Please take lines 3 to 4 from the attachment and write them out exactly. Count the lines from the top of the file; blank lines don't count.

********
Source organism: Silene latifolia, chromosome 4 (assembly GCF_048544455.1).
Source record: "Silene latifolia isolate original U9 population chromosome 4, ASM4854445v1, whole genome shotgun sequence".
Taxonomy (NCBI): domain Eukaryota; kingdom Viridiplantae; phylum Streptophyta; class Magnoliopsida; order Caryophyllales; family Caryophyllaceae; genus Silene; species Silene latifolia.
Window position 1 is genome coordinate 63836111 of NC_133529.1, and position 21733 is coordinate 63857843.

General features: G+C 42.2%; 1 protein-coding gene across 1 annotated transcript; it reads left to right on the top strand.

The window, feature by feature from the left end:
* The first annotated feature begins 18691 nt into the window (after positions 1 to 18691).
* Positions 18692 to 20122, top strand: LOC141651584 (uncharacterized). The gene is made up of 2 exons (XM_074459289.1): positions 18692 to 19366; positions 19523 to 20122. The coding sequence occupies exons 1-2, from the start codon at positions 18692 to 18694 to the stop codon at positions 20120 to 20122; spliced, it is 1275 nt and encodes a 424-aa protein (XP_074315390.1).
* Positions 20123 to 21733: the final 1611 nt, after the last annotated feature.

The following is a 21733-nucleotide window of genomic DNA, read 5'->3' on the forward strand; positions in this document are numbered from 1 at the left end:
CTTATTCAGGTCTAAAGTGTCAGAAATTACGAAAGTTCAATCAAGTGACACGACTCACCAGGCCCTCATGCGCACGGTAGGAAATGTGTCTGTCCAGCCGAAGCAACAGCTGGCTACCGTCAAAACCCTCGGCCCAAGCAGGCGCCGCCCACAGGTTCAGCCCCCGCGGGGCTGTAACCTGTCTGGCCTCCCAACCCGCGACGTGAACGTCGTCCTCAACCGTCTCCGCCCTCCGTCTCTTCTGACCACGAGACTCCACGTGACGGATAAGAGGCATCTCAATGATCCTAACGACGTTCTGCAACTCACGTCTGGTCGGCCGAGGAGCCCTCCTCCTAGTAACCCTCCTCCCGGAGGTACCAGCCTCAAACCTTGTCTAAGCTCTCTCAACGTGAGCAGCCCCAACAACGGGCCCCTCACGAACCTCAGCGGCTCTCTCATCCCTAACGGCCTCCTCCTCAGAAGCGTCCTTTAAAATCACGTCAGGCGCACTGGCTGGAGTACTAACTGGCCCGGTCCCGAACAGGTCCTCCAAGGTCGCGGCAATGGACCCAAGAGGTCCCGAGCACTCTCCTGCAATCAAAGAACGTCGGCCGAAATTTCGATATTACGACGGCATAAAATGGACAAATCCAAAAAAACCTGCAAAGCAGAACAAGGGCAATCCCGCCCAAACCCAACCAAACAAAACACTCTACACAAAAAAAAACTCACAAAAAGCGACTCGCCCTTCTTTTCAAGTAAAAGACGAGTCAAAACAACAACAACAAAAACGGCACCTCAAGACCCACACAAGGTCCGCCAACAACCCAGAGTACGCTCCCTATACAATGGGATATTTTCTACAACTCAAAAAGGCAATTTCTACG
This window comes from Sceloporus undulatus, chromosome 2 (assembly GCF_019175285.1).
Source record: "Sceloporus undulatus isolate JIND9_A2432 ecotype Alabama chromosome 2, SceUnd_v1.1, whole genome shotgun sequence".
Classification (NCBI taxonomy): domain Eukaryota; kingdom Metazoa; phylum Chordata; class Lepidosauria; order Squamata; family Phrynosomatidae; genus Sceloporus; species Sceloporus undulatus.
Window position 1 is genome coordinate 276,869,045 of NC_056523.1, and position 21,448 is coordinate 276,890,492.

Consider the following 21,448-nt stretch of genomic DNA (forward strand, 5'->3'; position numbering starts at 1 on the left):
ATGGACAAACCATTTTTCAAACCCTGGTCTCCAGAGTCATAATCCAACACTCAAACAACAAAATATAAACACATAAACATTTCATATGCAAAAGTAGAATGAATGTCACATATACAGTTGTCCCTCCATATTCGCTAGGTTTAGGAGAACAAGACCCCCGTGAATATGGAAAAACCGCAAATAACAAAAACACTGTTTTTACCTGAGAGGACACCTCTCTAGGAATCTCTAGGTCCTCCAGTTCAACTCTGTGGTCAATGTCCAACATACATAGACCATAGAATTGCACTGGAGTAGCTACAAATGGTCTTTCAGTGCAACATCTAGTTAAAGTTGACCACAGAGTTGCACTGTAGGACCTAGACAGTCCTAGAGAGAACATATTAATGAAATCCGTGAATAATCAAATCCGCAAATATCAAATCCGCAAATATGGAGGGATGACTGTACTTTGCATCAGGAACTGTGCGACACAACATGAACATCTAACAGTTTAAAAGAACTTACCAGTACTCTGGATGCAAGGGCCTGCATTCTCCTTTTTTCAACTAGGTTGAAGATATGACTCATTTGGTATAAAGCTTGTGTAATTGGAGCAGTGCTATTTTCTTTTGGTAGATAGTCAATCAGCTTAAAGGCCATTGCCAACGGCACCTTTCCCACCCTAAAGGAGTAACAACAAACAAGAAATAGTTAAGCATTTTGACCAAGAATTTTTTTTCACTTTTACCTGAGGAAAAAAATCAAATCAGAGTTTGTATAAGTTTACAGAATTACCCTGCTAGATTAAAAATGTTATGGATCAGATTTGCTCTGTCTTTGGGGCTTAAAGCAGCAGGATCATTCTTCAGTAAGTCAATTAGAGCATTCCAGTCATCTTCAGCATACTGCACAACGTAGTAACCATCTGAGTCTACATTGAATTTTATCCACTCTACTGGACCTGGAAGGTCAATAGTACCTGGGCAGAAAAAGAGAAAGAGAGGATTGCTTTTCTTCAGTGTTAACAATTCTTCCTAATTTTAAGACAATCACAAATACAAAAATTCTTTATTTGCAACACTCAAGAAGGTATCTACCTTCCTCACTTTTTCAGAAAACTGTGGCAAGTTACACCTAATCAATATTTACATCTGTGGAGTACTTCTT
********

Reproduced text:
Taxonomy (NCBI): domain Eukaryota; kingdom Viridiplantae; phylum Streptophyta; class Magnoliopsida; order Caryophyllales; family Caryophyllaceae; genus Silene; species Silene latifolia.
Window position 1 is genome coordinate 63836111 of NC_133529.1, and position 21733 is coordinate 63857843.